In a hearing in the murder trial against George Zimmerman (pictured right), the defense will be allowed to introduce in to evidence the toxicology report from Trayvon Martin.
This toxicology report will reportedly show that Martin had low levels of marijuana in his system.
To many observers of the trial, this development seems unfair since Zimmerman was never tested for any drugs when he was detained by police.
What hasn’t been publicized in the media, though — and is yet to be mentioned in Zimmerman’s trial — is that according to the paramedics’ report, Zimmerman was on prescription drug, Temazepam, when he shot and killed Trayvon.
According to the U.S. National Library of Medicine, the drug is also known to cause “aggressiveness” and “hallucinations,” among other problematic symptoms.
After taking Temazepam, patients should not be walking around trying to watch anything or anyone. They are cautioned that if they do not sleep for at least 7-8 hours after taking the drug, they may experience memory loss. This means, that not only should Zimmerman not have gotten out of his car in an aggressive move to menace Trayvon, he should have stayed his “crazy and creepy” behind in the bed.
Zimmerman was also on the often abused prescription drug Adderall, which is known to cause “worsening mental or mood problems (eg, aggression, anxiety, delusions, depression, hallucination, hostility),” according to Drugs.com.
At press time, it isn’t clear whether the Prosecution has brought Zimmerman’s Temazepam drug abuse to the jury’s attention.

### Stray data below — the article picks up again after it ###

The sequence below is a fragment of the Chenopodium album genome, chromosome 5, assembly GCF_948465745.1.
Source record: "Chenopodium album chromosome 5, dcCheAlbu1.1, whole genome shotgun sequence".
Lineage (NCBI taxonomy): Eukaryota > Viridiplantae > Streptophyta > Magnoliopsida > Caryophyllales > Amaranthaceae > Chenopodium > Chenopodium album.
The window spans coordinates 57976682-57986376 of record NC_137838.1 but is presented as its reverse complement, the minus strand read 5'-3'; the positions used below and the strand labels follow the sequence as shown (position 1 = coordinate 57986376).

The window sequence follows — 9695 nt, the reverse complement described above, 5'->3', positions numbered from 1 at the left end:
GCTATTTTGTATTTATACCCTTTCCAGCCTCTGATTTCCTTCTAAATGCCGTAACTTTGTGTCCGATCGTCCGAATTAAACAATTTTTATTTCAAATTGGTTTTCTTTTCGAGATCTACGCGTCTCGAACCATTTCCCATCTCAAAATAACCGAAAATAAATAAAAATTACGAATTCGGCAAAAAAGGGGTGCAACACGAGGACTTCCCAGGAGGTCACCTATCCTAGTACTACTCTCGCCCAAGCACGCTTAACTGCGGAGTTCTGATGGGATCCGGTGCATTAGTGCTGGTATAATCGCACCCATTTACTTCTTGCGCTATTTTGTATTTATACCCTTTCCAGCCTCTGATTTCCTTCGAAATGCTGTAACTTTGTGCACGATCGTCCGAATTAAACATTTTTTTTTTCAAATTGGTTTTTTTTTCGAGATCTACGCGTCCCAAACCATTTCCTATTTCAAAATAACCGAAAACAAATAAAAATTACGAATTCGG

Still, the Defense is making a pivotal attack on Trayvon’s character in an effort to taint him and imply that he was a troubled youth.
Before the trial, the defense also released photos of a gun that was allegedly from Martin’s cell phone and the defense untruthfully stated that a video from Martin’s cell phone was of Martin instigating a fight.
Soon after, the Zimmerman defense team had to recant the fabrication.
In a hearing last week, O’Mara stated that they obtained cellphone video of a pair of Martin’s friends beating a homeless person in a bid to connect violent behavior to the teen’s past. O’Mara was forced to recant the video, after it was discovered that the video taken from Martin’s phone was that of two homeless men fighting over a bike.
Unfortunately, the defense was well-aware that this “evidence” would not be admissible in trial, so they released it to the public in order to intentionally taint Martin’s character before trial.
Testimony resumes Tuesday morning.
Eric L. Welch Guster is founder and managing attorney of Guster Law Firm in Birmingham, Ala., handling criminal and civil matters, catastrophic injuries, criminal defense, and civil rights litigation. Mr. Guster has become a go-to lawyer for the New York Times, NewsOne, NBC, CBS, ABC, FOX, Black America Web, and various radio programs about various court issues and high-profile cases.
Follow Guster on Twitter @ericguster.